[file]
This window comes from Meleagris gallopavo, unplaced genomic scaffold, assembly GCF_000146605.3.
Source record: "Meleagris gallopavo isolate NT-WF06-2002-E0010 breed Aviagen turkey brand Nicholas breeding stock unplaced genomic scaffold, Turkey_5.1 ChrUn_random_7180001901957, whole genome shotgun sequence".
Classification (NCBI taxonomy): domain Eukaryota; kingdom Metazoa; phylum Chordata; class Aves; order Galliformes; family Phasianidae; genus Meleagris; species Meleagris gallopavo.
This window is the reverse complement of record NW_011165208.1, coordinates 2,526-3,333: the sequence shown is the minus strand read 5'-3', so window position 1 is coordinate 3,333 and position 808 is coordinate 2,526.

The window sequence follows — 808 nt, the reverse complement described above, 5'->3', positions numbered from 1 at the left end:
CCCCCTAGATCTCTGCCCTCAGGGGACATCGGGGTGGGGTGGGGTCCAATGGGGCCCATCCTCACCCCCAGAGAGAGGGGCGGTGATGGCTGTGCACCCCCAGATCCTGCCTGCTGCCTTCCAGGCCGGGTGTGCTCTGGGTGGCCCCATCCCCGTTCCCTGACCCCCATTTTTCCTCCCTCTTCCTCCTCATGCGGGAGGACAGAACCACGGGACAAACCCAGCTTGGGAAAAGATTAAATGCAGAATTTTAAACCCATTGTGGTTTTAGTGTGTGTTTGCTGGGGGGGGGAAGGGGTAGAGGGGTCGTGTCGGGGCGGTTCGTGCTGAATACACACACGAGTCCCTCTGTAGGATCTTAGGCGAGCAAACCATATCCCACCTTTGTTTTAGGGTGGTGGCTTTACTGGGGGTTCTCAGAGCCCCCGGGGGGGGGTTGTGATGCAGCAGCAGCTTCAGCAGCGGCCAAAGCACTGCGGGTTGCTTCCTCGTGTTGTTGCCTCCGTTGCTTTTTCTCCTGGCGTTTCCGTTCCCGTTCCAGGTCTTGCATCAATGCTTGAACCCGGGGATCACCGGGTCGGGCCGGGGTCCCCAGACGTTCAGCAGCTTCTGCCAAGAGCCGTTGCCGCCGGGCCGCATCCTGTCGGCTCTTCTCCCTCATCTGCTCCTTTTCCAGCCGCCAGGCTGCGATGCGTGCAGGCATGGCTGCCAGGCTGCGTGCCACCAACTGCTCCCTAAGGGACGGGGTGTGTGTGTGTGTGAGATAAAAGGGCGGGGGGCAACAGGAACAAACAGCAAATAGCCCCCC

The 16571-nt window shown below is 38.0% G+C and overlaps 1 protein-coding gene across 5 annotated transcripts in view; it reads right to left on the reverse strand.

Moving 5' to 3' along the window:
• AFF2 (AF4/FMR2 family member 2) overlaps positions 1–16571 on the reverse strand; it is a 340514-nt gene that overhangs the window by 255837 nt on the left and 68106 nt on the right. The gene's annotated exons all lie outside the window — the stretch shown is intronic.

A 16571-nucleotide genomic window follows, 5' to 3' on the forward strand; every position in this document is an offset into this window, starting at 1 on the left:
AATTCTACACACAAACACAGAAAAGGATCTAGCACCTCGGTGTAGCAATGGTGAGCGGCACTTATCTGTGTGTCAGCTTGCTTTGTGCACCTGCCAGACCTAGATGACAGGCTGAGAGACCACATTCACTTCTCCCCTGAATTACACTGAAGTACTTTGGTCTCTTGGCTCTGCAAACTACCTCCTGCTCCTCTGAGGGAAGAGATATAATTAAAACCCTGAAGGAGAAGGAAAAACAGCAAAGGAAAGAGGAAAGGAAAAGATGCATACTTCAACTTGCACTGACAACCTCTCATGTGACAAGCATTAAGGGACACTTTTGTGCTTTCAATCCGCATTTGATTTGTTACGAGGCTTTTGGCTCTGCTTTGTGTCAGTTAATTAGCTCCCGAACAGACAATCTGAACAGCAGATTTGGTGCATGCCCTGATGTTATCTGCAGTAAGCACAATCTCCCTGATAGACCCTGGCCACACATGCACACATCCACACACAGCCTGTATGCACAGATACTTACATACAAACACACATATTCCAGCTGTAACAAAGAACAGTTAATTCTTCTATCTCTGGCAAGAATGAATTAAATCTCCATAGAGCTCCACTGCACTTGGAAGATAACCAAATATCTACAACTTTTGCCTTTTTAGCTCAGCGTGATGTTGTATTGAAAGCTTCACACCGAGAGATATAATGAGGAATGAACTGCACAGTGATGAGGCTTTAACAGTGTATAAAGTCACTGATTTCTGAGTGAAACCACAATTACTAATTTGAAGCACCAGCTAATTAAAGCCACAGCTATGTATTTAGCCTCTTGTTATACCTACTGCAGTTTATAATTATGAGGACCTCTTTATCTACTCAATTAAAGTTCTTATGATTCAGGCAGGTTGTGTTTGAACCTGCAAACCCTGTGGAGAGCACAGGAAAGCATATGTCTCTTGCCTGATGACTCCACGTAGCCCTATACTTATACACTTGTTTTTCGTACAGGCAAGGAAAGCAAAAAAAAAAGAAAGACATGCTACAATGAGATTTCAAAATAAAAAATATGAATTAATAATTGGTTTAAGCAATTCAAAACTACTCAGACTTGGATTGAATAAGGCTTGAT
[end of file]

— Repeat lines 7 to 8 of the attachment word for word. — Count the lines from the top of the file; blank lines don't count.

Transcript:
The 16571-nt window shown below is 38.0% G+C and overlaps 1 protein-coding gene across 5 annotated transcripts in view; it reads right to left on the reverse strand.

Moving 5' to 3' along the window: